In response to our second question, students' average predicted grades differed from actual grades by 8.2 percentage points (sd 4.6) and postdicted grades by 7.7 percentage points (sd=3.9). The maximum difference from actual grades was 23 percentage points for predictions and 22 percentage points for postdictions. A paired-samples t-test indicated no difference between prediction and postdiction calibration accuracy, t(47)=.800; p=.428. Therefore, students predicted and postdicted their test grades equally well and, on average, these graduate students were approximately 1/2 of a letter grade inaccurate in their pre and postdictions.

Pearson-product moment correlations between exam grades and predictions and postdictions indicated improvement in calibration accuracy from exam 1 to exam 2. Correlations were stronger between postdictions and actual grades than predictions and actual grades. Correlations between predicted and actual grades for exam 1 and 2 were .07 (p = 0.63) and .36 (p = .012), respectively. Correlations between postdicted and actual grades for exam 1 and 2 were .44 (p = .002) and .51 (p < .000), respectively. Thus, the relationship was significant for all but the exam 1 prediction.

To determine if calibration accuracy differed from pre to postdiction for high, medium, and low-achieving students, we divided students into high, average, and low achievement groups by classifying students 1 standard deviation or more above the mean as high achievers, students within 1 standard deviation of the mean as average achievers, and students more than 1 standard deviation below the mean as low achievers. The results of an ANOVA indicated differences among the three groups in calibration accuracy for all pre and postdictions (see Table 2). Tukey post hoc analyses revealed that the differences were between low achieving students and the other two groups for all four measures of calibration accuracy (see Table 3). See issue website http://rapidintellect.com/AEQweb/sum2005.htm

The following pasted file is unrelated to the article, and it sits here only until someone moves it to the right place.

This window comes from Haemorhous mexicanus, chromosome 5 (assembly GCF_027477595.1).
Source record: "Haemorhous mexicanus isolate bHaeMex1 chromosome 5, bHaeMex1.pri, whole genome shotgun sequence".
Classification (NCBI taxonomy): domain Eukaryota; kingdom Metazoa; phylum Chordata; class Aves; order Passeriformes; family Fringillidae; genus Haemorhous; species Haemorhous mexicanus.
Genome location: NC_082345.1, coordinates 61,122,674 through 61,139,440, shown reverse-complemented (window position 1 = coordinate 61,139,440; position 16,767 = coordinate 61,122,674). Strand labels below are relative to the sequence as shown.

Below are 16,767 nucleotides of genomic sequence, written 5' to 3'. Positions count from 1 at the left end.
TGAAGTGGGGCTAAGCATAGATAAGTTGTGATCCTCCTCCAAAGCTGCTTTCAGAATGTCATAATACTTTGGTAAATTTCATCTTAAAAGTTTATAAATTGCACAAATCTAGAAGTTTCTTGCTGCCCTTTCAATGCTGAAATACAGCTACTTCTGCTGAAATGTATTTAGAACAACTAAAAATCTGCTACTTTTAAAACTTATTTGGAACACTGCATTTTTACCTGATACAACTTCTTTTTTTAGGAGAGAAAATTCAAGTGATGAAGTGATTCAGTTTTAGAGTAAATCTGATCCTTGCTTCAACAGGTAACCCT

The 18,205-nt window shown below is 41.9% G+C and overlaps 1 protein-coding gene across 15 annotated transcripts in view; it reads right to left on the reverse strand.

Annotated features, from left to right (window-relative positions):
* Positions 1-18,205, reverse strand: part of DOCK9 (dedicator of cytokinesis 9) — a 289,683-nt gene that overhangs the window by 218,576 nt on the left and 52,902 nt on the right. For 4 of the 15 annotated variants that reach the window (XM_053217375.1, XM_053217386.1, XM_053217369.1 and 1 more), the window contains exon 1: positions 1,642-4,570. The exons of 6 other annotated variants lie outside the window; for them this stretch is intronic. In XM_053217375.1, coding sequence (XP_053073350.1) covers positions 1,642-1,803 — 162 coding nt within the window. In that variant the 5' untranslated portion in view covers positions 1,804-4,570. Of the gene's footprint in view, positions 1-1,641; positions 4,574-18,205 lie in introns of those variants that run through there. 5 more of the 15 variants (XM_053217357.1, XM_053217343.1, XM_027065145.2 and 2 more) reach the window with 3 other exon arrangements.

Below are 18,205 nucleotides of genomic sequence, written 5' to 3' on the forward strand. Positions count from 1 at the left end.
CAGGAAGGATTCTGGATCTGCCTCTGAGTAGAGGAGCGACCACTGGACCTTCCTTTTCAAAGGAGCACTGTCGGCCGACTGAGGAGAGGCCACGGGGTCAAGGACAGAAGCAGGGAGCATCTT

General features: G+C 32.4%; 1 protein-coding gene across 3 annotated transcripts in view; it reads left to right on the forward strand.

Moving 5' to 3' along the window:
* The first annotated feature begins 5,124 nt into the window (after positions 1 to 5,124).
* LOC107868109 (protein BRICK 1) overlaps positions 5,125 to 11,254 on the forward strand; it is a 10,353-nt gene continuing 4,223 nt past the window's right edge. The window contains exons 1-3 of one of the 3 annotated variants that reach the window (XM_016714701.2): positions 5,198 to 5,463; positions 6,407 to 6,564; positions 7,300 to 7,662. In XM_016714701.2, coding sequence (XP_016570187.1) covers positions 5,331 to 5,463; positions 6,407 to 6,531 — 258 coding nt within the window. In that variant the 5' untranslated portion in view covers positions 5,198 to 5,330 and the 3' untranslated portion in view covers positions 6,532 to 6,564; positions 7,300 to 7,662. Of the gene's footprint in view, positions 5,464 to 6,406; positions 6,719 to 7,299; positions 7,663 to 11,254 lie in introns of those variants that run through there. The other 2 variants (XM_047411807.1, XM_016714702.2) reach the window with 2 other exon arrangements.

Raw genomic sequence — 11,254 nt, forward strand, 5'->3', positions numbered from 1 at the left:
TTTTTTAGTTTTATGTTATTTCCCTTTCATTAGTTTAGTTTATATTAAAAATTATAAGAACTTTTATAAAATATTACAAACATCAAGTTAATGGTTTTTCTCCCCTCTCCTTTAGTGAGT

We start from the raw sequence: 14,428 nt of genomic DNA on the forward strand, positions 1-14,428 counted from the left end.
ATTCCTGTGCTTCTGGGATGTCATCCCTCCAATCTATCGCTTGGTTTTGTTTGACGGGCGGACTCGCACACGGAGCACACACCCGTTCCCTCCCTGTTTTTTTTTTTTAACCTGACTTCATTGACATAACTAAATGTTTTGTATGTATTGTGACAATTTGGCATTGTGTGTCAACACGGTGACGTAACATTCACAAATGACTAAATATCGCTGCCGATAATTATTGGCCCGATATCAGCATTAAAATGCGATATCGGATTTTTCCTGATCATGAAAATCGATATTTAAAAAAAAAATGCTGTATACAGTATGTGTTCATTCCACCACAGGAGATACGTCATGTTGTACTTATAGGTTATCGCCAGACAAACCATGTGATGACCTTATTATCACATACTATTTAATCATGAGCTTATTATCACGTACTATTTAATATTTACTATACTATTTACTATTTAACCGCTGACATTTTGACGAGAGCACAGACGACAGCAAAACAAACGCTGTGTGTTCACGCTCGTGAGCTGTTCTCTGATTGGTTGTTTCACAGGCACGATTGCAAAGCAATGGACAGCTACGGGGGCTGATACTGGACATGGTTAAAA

For our third question, we examined the attributions of students who were consistently poor (n=5) and consistently good (n=5) in their calibration accuracy. Students who were good calibrators tended to attribute their performance to studying (n=4) and their own behaviors. In addition, their attributions remained stable from exam 1 to exam 2. In contrast, poor calibrators attributed their performance to external factors and took no personal accountability for their performance. One person reported "luck" as the cause of their score while 3 students stated that they didn't know why they performed in the manner in which they did. None of the poor calibrators mentioned efforts that could be undertaken to enhance performance, even though 3 of the students scored in the C and D range on both tests. The average grade for the good calibrators was 89 for exam 1 and 90 for exam 2, while the average grade for poor calibrators was 78 and 72, respectively. Consistent with findings reported by Forsterling and Morgenstern (2002), more accurate calibrators achieved at higher levels than less accurate peers.

Conclusions

The present study found that students' causal attributions for exam performance tended to be controllable by the student, with locus of causality being within the student while the degree to which the student believed the cause to be stable varied across students. In addition, calibration accuracy was significantly lower for lower-achieving students than for average- and higher-achieving students. Finally, good calibrators were more likely to take personal responsibility for their academic performance, while poor calibrators tended to attribute academic performance to external factors external.